The Old Grist Mill, located on Valley Road, was built in 1756.
One of the oldest historic sites in Warrington Township is the Old Mill Farm located off of Valley Road across from Kemper Park.
It occupies part of 1,000 acres that were deeded to Alexander Parker by William Penn in 1703. During the ownership of Robert Tomkins, from 1749 to 1759, a grist mill was constructed in 1756. A sawmill was also built, and the two were operated under the name of the Long Merchant Mill.
The name came from Andrew Long, who had emigrated from Ireland in 1961, acquiring land in Warrington and Warwick Townships. The mill was a part of the economic growth in Warrington and kept that name for over 100 years.
One story connected with the grist mill is that George Washington while he was headquartered at the Moreland House in Warwick bought flour and meal from the owners of the mill.
Adeline McCord converted the grist mill into a residence in 1936. The property was bought by Arthur Aloe (Alou) in 1940 and was given to its present name. Aloe operated a natural food business known as the Great Valley Mill. R.B. Lambert, who owned the Old Mill Farm from 1958 until 1985, was responsible for extensive research on the property.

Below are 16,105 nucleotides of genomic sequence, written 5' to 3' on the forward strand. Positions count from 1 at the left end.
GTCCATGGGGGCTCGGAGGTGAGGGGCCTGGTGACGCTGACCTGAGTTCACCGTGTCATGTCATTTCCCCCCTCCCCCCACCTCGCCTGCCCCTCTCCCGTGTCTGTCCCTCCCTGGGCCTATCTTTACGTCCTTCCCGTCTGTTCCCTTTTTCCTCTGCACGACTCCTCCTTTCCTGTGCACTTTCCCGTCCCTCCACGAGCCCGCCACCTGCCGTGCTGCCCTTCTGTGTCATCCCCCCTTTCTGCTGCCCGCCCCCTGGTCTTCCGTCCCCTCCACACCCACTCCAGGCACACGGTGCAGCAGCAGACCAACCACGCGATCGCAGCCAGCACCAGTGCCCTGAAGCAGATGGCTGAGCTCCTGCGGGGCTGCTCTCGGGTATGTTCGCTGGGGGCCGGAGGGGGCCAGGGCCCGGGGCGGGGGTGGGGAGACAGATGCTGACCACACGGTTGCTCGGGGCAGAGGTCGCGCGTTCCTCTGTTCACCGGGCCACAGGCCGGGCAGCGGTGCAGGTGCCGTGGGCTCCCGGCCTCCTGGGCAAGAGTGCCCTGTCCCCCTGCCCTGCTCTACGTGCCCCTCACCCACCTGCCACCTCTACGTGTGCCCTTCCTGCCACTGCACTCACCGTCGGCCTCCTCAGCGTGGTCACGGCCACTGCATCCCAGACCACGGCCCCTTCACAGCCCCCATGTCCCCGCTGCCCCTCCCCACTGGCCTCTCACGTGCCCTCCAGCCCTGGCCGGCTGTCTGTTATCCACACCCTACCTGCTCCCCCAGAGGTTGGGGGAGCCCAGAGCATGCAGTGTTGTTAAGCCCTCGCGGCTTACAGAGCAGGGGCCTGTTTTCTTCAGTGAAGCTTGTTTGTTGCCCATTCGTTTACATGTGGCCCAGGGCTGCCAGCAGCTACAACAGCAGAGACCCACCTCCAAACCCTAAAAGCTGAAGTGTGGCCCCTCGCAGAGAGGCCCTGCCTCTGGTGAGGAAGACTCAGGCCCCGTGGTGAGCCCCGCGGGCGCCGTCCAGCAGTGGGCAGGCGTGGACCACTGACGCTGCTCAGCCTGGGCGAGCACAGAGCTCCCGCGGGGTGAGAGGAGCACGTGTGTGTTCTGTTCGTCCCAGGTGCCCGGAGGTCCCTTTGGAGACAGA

The present owners, Art and Kim Hynes, bought the property in 1991. It now consists of 15 acres on which the Haynes’ operate a landscaping business. The Haynes’s have put a lot of time and effort into restoring the original building. The restoration of the interior was completed in 1999 along with sandblasting and repainting of the exterior stone and replacement of rotting wood.
One discovery that was made during the reconstruction was that the original entrance to the mill race consisted of multi-colored stonework.
The Old Mill Farm will be among the first group of properties to be recognized as historic sites by the Board of Supervisors on September 27.
–Thomas Mackin, Chairman Township Historic Commission